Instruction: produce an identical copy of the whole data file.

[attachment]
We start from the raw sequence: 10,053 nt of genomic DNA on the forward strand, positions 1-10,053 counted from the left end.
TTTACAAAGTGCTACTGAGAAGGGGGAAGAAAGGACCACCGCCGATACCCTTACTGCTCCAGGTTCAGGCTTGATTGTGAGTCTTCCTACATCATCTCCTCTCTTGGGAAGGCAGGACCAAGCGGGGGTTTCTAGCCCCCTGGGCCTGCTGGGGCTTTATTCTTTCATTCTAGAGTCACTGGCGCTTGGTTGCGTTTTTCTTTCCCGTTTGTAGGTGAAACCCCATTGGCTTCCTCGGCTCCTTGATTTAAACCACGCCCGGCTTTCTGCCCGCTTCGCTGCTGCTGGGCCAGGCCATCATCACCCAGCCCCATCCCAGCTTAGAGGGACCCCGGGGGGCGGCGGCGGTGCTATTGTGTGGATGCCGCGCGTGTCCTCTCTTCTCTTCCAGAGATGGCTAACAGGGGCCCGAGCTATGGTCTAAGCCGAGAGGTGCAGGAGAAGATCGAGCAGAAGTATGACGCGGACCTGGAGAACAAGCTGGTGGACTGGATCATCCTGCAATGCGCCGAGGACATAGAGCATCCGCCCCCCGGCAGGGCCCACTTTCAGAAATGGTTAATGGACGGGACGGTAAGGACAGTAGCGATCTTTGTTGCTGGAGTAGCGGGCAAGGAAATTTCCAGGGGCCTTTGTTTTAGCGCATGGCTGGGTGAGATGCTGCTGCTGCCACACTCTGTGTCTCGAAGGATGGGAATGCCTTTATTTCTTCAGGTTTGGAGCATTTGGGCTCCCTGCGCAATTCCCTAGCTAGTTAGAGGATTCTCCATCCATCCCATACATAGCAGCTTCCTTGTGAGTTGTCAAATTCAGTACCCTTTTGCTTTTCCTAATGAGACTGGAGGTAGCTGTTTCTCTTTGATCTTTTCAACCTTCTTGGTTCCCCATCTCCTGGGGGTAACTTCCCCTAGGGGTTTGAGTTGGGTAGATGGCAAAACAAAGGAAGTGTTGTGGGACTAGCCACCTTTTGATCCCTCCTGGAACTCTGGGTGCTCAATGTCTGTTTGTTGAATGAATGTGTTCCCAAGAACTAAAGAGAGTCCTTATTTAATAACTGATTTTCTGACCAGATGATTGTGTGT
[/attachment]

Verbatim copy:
We start from the raw sequence: 10,053 nt of genomic DNA on the forward strand, positions 1-10,053 counted from the left end.
TTTACAAAGTGCTACTGAGAAGGGGGAAGAAAGGACCACCGCCGATACCCTTACTGCTCCAGGTTCAGGCTTGATTGTGAGTCTTCCTACATCATCTCCTCTCTTGGGAAGGCAGGACCAAGCGGGGGTTTCTAGCCCCCTGGGCCTGCTGGGGCTTTATTCTTTCATTCTAGAGTCACTGGCGCTTGGTTGCGTTTTTCTTTCCCGTTTGTAGGTGAAACCCCATTGGCTTCCTCGGCTCCTTGATTTAAACCACGCCCGGCTTTCTGCCCGCTTCGCTGCTGCTGGGCCAGGCCATCATCACCCAGCCCCATCCCAGCTTAGAGGGACCCCGGGGGGCGGCGGCGGTGCTATTGTGTGGATGCCGCGCGTGTCCTCTCTTCTCTTCCAGAGATGGCTAACAGGGGCCCGAGCTATGGTCTAAGCCGAGAGGTGCAGGAGAAGATCGAGCAGAAGTATGACGCGGACCTGGAGAACAAGCTGGTGGACTGGATCATCCTGCAATGCGCCGAGGACATAGAGCATCCGCCCCCCGGCAGGGCCCACTTTCAGAAATGGTTAATGGACGGGACGGTAAGGACAGTAGCGATCTTTGTTGCTGGAGTAGCGGGCAAGGAAATTTCCAGGGGCCTTTGTTTTAGCGCATGGCTGGGTGAGATGCTGCTGCTGCCACACTCTGTGTCTCGAAGGATGGGAATGCCTTTATTTCTTCAGGTTTGGAGCATTTGGGCTCCCTGCGCAATTCCCTAGCTAGTTAGAGGATTCTCCATCCATCCCATACATAGCAGCTTCCTTGTGAGTTGTCAAATTCAGTACCCTTTTGCTTTTCCTAATGAGACTGGAGGTAGCTGTTTCTCTTTGATCTTTTCAACCTTCTTGGTTCCCCATCTCCTGGGGGTAACTTCCCCTAGGGGTTTGAGTTGGGTAGATGGCAAAACAAAGGAAGTGTTGTGGGACTAGCCACCTTTTGATCCCTCCTGGAACTCTGGGTGCTCAATGTCTGTTTGTTGAATGAATGTGTTCCCAAGAACTAAAGAGAGTCCTTATTTAATAACTGATTTTCTGACCAGATGATTGTGTGT